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  • Was it right to kill Bin Laden?

    I will not shed tears over Bin Laden, but I confess to growing doubts about what was done.

    Was it an act of justice--or revenge?

    If Bin Laden was unarmed and presented no threat, how was his execution different from murder?

    Why did the US not follow the example of Israel when they captured Adolf Eichmann, took him back to Israel and put him on trial, with a defence counsel?

    I believe we should try to act in accordance with our moral codes, not the codes of our enemies. I would like to hear a better case for the US action than I have heard so far.

  • #2
    I've the same. I'm not sorry he is dead but it is never right to kill somebody who is unarmed and who can be arrested IMO. I can see why they went with the easier option, but execution without trial is in no way justice and indeed plain murder.

    Actually I think that it would've been best if Bin Laden got a trial at the International Criminal Court. That would've been justice, since it's an objective court which is made for criminals like Bin Laden who caused so many innocent deaths in several countries. But I guess America wanted him dead, which wouldn't be an option at the ICC. And keeping him in a cell (no matter if it's in America or in The Hague) would be a risk since terrorists would try to set him free.
    Last edited by Nina; 05-05-11, 06:23 PM.

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    • #3
      Yeah, I have to admit that I'm a little uncomfortable with all of this as well. I did find it to be somewhat disconcerting to hear the PM of my country, which does not support capital punishment, “welcoming” Bin Laden’s execution and calling it “justice.” It’s hard not to see that as a blatant contradiction of Australia’s values, regardless of who he was or what heinous crimes he committed.

      I think they need to release more information about what happened during the operation. They claimed that he “resisted” but then also stated that he was unarmed. So it’s a little unclear on how much resistance he really could have put up against a group of armed Navy Seals. Honestly, it sounds like a political assassination and although I despise Osama Bin Laden with every fibre of my being, I can’t say it doesn’t feel a bit wrong to me. I would have preferred he stand trial for his crimes and I think they need to offer a better explanation for why it was necessary to shoot an unarmed prisoner in the head.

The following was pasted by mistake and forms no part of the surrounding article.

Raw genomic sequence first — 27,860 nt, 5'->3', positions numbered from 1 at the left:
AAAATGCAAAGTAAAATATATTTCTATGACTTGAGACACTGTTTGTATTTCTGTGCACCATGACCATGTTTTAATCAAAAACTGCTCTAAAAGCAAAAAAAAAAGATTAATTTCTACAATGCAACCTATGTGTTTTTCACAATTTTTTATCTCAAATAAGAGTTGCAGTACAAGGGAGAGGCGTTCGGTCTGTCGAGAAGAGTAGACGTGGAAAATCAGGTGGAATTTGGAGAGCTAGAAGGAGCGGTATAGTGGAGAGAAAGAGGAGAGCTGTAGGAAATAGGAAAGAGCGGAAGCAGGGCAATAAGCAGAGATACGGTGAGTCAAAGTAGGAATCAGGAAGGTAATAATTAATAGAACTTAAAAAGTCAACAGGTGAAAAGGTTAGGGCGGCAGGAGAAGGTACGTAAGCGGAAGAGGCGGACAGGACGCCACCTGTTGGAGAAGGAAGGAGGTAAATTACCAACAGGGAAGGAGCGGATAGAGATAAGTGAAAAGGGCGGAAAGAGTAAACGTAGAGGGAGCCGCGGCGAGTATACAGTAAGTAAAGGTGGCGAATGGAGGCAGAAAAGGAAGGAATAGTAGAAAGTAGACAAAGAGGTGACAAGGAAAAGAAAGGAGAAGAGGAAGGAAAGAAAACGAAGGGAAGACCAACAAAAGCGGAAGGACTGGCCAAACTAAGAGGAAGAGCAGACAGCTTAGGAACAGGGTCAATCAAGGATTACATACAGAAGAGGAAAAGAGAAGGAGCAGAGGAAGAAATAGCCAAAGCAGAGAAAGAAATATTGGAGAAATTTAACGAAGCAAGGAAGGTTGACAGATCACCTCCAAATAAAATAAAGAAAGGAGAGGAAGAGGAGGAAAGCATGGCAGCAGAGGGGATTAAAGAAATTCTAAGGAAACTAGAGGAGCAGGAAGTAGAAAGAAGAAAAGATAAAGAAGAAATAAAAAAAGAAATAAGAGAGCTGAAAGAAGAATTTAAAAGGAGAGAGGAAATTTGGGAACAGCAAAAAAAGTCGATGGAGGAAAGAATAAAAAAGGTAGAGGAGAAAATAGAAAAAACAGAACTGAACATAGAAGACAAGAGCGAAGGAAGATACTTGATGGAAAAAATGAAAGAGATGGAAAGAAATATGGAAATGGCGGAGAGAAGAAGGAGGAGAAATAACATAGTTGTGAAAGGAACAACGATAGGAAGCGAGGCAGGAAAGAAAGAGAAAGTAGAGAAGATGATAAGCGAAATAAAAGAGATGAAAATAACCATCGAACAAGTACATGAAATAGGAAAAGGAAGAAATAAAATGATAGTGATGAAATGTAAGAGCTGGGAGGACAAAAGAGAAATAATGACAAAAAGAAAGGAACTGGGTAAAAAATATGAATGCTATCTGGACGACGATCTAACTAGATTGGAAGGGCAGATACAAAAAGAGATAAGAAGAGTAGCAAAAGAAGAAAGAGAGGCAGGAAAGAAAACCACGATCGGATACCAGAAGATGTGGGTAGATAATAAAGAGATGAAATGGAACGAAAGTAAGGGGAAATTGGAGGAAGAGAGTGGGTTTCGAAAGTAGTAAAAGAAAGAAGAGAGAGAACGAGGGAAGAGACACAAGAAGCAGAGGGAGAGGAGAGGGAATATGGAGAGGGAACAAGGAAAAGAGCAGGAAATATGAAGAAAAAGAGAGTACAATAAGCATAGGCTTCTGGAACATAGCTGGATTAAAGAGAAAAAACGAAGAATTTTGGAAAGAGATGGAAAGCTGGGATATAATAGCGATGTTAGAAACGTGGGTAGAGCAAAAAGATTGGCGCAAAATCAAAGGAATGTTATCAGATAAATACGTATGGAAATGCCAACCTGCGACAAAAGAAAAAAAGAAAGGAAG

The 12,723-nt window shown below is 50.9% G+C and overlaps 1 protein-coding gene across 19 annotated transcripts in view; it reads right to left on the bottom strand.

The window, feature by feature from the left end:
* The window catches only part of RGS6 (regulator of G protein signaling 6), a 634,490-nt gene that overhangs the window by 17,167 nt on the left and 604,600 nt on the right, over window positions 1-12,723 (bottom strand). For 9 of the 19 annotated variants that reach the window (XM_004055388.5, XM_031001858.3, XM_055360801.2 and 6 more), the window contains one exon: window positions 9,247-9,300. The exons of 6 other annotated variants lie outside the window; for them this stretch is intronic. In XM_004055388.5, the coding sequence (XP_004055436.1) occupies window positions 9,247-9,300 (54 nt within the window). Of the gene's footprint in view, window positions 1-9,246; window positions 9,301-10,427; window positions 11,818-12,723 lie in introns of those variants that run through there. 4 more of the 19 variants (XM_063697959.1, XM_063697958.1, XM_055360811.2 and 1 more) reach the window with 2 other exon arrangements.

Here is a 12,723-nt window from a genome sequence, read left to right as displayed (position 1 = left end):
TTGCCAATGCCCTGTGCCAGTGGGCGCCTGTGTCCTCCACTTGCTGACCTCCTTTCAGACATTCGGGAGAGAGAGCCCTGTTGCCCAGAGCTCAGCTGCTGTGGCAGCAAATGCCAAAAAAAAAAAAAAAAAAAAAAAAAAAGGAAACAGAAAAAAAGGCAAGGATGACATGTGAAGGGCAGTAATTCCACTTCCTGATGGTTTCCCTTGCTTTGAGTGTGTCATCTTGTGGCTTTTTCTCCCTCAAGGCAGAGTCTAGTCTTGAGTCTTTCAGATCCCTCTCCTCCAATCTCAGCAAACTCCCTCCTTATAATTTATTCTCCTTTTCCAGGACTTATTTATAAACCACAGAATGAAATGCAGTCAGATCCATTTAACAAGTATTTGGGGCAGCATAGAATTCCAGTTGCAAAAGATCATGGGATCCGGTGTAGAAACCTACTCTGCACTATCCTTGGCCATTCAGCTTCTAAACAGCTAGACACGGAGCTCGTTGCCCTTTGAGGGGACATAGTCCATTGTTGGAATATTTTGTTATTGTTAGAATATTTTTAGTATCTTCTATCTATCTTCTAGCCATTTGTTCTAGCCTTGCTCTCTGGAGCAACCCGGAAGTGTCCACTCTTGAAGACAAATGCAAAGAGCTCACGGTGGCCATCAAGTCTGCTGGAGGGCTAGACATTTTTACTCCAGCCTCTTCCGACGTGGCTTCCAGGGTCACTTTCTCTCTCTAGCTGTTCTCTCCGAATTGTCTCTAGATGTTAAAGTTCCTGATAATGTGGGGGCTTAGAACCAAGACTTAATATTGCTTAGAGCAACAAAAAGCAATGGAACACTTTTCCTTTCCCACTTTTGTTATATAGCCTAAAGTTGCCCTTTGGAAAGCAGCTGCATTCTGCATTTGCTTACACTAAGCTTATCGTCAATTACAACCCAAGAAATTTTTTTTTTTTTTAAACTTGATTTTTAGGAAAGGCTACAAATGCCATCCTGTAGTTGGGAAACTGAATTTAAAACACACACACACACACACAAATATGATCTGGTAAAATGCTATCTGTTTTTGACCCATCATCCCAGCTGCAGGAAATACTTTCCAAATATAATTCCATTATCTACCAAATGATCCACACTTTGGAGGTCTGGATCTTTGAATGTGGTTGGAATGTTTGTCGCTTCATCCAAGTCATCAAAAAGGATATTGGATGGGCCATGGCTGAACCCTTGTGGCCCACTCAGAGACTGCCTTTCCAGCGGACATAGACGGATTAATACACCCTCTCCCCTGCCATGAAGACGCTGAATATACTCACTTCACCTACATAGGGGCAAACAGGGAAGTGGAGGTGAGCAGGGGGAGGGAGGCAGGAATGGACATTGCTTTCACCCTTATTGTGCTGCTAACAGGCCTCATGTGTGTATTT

If their best defense is "because it was easier" then, sorry, but that's just not good enough.
      - "The earth is doomed" -

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      • #4
        Yes, it was fine. I don't care or need for one of the many inconsistent details of the mission to include a firefight or self-defense or human shield or a weapon within reach. Going and killing bin Laden is no different than going under your house and clearing out a nest of snakes. Or, if one prefers, from going to the castle and staking a vampire.

        The US owes no apology whatsoever here. Pakistan should be apologizing for what is now self-evidently at best willful blindness but more likely was willing complicity in hiding this putrid wretch.

        Taking him alive would have been politically problematic for too many reasons just for the sake of a show trial. A trial exists to test the proof against an accused and demonstrate that proof to the public. Neither of these were at issue for bin Laden, who freely and repeatedly admitted his crimes, and about which no legitimate question of fact needed an answer.

        He received a religiously appropriate burial, in a demonstration of why what the Seals that took him stand for is morally and objectively superior to what he himself stood for, and even that was generous. They could have done what they needed to document his identity, cut off a finger for DNA, and then thrown him out like a bag of feed.